The much-anticipated defamation trial between Rebekah Vardy and Colleen Rooney, dubbed the “WAGatha Christie trial,” is due to start this week. Sky News, Guardian, and Times are some of many that cover provide summaries of the trial history to date. Listen to the Guardian’s Today in Focus summary of the trial (Part 1 and Part 2). Read past Inforrm comment pieces on the trial here and here.
Parliament has invited Elon Musk to speak with its Digital, Culture, Media and Sport Select Committee regarding the future of Twitter, which Musk recently purchased for $44 billion. In a statement from MP Julian Knight, the DCMS is said to be “keen to learn more about how Mr. Musk will balance his clear commitment to free speech with new obligations to protect Twitter’s users from online harms.” Musk has loosely proposed changes to Twitter’s policies, including authenticating users with a real-name policy. CNBC has more information here.
Internet and Social Media
The European Data Protection Board has published its draft guidance on “dark patterns” in social media for consultation. The Guidelines consider common social media interfaces that present the content of privacy policies and collect consent in ways which substantively violate the GDPR requirements, while still pretending to formally comply with them. The Norton Rose Fulbright Data Protection Report summary and comment can be read here.
Twitter may have provided a researcher’s account data to a Russian hacker allegedly associated with the REvil ransomware group following a fake emergency disclosure request, CyberScoop reports.
A leaked internal document has shown Facebook may not know the extent of its data sharing, prompting several U.S. and European lawmakers to call for improved oversight to ensure compliance with existing privacy regulations, Vice reports.
Art, Music and Copyright
IPKat has published Part 1 of its deep-dive into brand protection in the Metaverse, following the explosion of brands taking advantage of the increased consumer engagement in the virtual realm.
Data Privacy and Data Protection
The UK government will announce its new data protection reform bill during the Queen’s Speech on 10 May 2022. The draft bill will be part of a larger data protection reform package, and is expected in summer 2022. Sky News has more information here.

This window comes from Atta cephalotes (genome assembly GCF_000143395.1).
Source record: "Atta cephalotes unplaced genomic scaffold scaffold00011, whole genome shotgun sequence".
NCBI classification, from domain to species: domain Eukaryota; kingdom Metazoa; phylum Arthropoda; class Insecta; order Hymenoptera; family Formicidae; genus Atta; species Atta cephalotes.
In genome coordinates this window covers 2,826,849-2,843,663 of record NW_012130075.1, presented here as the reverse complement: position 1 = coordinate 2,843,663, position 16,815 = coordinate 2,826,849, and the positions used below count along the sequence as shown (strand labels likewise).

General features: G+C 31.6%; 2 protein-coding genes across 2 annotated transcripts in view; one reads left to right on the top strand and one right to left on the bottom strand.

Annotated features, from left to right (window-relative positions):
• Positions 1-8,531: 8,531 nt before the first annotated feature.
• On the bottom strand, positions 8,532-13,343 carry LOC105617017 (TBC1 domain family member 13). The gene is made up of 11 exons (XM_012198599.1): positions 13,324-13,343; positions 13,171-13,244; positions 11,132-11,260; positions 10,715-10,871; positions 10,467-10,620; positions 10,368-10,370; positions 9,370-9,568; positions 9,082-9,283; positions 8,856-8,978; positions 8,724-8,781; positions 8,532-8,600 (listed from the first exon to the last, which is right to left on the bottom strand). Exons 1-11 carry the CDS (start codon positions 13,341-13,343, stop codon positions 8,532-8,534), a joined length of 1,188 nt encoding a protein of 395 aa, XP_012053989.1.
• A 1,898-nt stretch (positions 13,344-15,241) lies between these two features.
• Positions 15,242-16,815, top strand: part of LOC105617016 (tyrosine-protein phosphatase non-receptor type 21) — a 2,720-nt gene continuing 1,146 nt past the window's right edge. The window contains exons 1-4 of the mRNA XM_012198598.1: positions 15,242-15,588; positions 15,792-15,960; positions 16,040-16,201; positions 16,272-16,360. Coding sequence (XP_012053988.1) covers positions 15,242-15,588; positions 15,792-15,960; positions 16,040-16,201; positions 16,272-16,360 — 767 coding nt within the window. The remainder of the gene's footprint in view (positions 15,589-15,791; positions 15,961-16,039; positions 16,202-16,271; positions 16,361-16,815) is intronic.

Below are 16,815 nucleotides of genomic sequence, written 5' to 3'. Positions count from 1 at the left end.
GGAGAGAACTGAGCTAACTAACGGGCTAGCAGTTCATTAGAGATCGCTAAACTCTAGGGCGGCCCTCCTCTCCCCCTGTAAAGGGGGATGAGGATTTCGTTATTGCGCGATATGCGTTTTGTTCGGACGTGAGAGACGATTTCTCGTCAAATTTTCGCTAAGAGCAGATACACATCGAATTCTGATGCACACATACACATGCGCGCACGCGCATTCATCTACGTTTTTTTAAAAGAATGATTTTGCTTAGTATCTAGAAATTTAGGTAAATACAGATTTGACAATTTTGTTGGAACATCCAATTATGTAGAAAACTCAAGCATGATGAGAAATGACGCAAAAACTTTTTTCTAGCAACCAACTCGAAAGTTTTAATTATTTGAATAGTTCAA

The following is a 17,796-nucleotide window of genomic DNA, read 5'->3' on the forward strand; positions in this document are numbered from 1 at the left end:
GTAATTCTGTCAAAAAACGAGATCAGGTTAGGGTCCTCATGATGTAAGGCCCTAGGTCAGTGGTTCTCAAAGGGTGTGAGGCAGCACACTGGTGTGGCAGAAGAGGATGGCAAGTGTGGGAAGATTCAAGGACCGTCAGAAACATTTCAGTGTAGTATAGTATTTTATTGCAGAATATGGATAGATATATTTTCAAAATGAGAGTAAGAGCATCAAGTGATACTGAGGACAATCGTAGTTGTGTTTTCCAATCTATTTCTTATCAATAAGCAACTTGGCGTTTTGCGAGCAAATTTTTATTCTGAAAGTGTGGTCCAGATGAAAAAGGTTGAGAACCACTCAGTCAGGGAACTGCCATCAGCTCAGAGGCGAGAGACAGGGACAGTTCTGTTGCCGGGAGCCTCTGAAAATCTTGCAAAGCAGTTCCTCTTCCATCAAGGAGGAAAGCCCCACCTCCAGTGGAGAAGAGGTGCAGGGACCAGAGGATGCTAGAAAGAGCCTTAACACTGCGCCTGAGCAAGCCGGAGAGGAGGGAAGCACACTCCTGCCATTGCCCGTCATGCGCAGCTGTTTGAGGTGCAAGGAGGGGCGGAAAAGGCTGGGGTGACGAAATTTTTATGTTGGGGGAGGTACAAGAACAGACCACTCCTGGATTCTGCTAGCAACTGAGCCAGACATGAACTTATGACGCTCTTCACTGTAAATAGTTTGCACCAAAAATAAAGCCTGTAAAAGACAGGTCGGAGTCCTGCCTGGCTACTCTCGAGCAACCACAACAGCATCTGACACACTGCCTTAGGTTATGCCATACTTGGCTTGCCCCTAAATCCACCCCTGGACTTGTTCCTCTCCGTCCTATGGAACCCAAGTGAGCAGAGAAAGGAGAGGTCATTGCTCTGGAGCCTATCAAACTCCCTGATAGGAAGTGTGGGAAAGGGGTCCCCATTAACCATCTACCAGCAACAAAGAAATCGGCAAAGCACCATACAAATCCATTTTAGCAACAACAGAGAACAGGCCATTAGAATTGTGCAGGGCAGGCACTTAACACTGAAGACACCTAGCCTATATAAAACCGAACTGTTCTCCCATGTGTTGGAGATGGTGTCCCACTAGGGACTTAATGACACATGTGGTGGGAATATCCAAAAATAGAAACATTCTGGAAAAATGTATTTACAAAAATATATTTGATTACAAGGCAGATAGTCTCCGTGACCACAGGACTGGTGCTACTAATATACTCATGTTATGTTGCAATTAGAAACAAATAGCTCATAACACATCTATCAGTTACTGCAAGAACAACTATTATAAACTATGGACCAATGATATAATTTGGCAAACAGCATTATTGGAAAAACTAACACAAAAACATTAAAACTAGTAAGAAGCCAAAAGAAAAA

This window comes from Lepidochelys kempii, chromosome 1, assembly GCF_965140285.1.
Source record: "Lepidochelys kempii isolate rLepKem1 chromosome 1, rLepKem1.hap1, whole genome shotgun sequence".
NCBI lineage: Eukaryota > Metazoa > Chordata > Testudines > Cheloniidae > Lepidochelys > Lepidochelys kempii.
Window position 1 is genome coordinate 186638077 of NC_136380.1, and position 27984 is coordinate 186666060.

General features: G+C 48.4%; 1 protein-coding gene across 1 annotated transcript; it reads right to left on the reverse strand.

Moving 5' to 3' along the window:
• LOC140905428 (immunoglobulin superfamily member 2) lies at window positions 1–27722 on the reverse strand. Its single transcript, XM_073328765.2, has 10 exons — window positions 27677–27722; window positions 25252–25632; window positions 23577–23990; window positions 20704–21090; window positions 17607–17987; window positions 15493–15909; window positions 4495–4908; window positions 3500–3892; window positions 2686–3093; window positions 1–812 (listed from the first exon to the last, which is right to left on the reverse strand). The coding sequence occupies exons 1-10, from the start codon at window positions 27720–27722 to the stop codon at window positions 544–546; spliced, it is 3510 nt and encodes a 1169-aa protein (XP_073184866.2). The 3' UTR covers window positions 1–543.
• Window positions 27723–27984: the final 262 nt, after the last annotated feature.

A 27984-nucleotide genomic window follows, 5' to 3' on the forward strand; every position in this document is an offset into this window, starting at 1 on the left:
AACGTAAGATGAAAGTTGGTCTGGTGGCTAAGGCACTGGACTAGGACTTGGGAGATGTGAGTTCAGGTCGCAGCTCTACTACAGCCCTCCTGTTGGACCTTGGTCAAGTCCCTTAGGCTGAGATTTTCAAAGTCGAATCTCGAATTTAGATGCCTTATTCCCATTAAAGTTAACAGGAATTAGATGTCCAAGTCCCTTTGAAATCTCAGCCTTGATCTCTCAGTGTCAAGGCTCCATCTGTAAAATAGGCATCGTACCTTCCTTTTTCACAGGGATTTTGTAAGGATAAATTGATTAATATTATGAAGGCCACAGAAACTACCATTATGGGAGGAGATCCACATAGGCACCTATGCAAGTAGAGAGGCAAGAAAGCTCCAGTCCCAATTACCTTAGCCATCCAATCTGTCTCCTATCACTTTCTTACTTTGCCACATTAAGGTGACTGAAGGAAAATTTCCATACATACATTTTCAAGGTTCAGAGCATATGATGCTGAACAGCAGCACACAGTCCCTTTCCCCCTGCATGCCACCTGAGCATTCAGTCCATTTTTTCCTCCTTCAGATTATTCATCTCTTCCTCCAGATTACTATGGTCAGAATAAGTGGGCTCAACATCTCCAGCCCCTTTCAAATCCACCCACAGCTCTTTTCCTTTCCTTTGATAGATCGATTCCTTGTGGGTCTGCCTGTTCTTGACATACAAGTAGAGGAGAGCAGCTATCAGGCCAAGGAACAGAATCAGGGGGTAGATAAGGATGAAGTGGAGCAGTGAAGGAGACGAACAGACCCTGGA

The Information Commissioner’s Office (ICO) has launched its updated artificial intelligence and data protection risk toolkit. The ICO said it understands “the distinct benefits that AI can bring, but also the risks it can pose.” The toolkit is said to provide “a clear methodology to audit AI applications and ensure they process personal data fairly.”
Newspapers Journalism and Regulation
IPSO has upheld a complaint against the Mail on Sunday made by actress Lily James relating to fifty-one articles published by freelance journalists who persistently loitered near her home, forcing her to move. IPSO found that the number of articles published about James was not in itself harassment, but the persistent attention of journalists at her home was. The Press Gazette has more information here.
The editor of the Financial Times Roula Khalaf has called for action to stop the “professionalised intimidation” of journalists in the UK legal system at the annual Hugh Khalaf lecture. The Press Gazette has more information here.
IPSO has updated its guidance on reporting material obtained from social media. The new non-binding guidance was developed using specific clauses from the Editors’ Code of Practice relating to accuracy, privacy, intrusion into grief or shock, and children. There is now a requirement to correct significant inaccuracies and misleading statements on the same online platform that the statement was originally published. The guidance also encourages sensitivity and caution when using information from social media to illustrate a subject’s grief or shock.